Note: In case you do not know: Carl Woese is the one who found out that Archaea are something completly else than Bacteria:

Towards a natural system of organisms: proposal for the domains Archaea, Bacteria, and Eucarya

 

To get a complete picture you should also read:

Horizontal gene transfer: A critical view

 

My personal opionion is much more on the side of the last article. However, make up your mind yourself.

Edited by Jens
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  • 2 weeks later...

Jens, wow thank you for the above replies, which have opened up whole new lines of knowledge for me. Not being a biologist, and having read mostly popular materials on this subject, I did not even know that Carl Woese existed; and now I learn that this famous and acclaimed person gave detailed arguments to support what I only fancied intuitively. This makes me wonder even more than before, why Dawkins stated the theory of a "common ancestor of all life on earth" as if it were a foregone conclusion, and that the probability of life arising spontaneously was assumed to be so incredibly small - and why everyone (at least in the popular works that I've read) agrees with him. All these links you've provided are going to keep me busy for a while. Thanks again!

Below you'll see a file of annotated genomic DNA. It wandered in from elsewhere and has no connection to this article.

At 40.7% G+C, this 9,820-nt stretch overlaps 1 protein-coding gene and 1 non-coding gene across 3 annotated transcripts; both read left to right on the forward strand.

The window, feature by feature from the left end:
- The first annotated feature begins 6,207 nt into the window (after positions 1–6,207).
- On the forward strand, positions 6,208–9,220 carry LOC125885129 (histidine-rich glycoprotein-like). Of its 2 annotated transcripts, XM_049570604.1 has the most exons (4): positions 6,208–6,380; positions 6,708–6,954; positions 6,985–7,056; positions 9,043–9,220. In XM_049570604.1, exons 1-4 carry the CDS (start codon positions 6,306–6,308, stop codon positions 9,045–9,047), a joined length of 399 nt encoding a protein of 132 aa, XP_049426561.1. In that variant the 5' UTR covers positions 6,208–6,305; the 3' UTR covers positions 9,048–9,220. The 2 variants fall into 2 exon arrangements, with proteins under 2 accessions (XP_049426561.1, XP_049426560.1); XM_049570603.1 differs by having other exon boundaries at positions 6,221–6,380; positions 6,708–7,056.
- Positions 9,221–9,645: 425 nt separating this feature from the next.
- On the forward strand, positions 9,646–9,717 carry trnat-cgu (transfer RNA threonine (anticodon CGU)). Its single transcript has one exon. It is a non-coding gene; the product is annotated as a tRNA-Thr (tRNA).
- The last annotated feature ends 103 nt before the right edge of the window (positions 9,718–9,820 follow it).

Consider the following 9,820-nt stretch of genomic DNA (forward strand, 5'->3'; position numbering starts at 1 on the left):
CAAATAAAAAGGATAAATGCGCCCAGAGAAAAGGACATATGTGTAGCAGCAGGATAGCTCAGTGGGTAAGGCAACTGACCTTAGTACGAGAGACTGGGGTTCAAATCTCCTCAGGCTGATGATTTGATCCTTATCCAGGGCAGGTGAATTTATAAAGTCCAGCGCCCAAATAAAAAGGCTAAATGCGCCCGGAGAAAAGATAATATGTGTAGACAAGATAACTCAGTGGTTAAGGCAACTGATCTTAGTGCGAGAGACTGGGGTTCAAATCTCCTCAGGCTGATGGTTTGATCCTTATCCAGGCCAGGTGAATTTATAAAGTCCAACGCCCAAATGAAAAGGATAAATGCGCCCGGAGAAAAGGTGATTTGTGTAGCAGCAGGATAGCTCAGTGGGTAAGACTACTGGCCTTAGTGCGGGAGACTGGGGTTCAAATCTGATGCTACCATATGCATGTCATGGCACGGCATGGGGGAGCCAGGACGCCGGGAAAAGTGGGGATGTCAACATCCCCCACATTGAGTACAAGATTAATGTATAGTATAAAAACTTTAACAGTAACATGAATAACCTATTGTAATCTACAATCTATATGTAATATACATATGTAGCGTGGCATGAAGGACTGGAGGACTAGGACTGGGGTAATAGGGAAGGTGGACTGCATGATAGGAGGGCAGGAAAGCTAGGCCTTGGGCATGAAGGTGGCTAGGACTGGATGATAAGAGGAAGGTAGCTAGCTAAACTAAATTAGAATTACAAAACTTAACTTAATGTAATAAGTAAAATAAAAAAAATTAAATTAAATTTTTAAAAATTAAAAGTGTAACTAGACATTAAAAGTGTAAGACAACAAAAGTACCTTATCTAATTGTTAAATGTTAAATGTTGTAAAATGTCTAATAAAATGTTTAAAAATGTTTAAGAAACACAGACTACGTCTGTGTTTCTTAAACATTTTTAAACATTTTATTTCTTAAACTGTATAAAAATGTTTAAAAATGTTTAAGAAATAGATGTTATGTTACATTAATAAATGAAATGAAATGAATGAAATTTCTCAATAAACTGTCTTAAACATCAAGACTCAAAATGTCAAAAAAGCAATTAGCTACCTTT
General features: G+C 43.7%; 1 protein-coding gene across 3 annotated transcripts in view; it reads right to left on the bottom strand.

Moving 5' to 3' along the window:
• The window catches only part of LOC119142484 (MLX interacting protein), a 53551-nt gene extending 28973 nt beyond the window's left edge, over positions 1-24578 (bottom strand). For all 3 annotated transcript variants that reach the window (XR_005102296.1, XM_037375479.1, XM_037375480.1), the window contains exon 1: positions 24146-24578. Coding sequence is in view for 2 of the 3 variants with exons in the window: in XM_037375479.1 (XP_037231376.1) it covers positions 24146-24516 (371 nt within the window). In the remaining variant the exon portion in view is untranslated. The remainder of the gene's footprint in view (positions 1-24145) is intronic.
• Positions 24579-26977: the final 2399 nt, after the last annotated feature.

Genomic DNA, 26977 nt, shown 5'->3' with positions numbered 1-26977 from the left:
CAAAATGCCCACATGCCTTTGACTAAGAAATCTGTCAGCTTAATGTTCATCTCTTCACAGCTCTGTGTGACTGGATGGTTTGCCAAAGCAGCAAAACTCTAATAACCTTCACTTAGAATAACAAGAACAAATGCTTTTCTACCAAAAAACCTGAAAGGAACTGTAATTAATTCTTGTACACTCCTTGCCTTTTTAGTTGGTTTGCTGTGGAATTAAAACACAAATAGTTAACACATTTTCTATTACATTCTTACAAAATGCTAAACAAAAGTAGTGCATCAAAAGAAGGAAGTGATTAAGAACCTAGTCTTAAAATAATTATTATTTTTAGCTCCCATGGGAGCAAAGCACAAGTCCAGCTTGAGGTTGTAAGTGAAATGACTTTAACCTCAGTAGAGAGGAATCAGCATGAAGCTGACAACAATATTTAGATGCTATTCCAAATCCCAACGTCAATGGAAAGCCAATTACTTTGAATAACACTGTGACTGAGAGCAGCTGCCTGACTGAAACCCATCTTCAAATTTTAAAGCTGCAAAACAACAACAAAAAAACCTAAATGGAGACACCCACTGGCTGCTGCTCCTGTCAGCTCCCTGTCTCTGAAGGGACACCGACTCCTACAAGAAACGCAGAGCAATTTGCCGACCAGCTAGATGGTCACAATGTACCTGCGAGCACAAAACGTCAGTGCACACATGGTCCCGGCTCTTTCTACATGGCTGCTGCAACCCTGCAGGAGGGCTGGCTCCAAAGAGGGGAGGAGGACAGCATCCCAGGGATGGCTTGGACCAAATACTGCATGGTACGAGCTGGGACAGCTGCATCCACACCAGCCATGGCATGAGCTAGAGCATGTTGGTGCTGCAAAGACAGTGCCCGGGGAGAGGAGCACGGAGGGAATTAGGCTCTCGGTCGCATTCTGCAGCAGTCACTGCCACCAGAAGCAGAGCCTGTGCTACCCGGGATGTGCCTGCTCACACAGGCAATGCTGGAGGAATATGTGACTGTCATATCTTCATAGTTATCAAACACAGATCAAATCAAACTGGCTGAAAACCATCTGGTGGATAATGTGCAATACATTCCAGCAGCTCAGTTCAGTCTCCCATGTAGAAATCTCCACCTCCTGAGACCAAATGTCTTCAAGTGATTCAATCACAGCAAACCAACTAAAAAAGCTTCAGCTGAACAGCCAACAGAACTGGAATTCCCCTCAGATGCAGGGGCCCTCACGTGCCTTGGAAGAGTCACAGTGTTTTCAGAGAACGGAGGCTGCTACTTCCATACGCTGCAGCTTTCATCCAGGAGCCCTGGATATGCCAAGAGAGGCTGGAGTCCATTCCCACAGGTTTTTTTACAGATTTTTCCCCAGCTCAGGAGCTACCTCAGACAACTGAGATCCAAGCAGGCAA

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You are welcome. :)

 

If you are really interested, you should of course also read about the "mainstream" opinion of abiogenesis:

So I recommend to read some of the articles of RNA worlds.

 

There is also an "outsider" (Wächtershäuser) who is trying to provide real details about why life is inevitable (from his point of view):

Life in a Ligand sphere. and Life as we don't know it.

 

 

I am currently very busy. But before the end of the year I will post my complete thoughts about abiogenesis in this forum.

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  • 3 years later...
Vladimir Matveev. The great basic question of science: Membrane compartment or non-membrane phase compartment is a physical basis for origin of life?

Oral presentation at The 2nd All-Russian Conference on Astrobiology. Moscow, Pushchino, 5-9 June 2016.

Video in English:


Presentation slides in English as pdf:



Comments for slides in English:


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While that is (trivially) true it is not very helpful. It is true of just about any question.

 

However, there is still a lot of really interesting work being done that might lead to plausible answers. For example, just recently: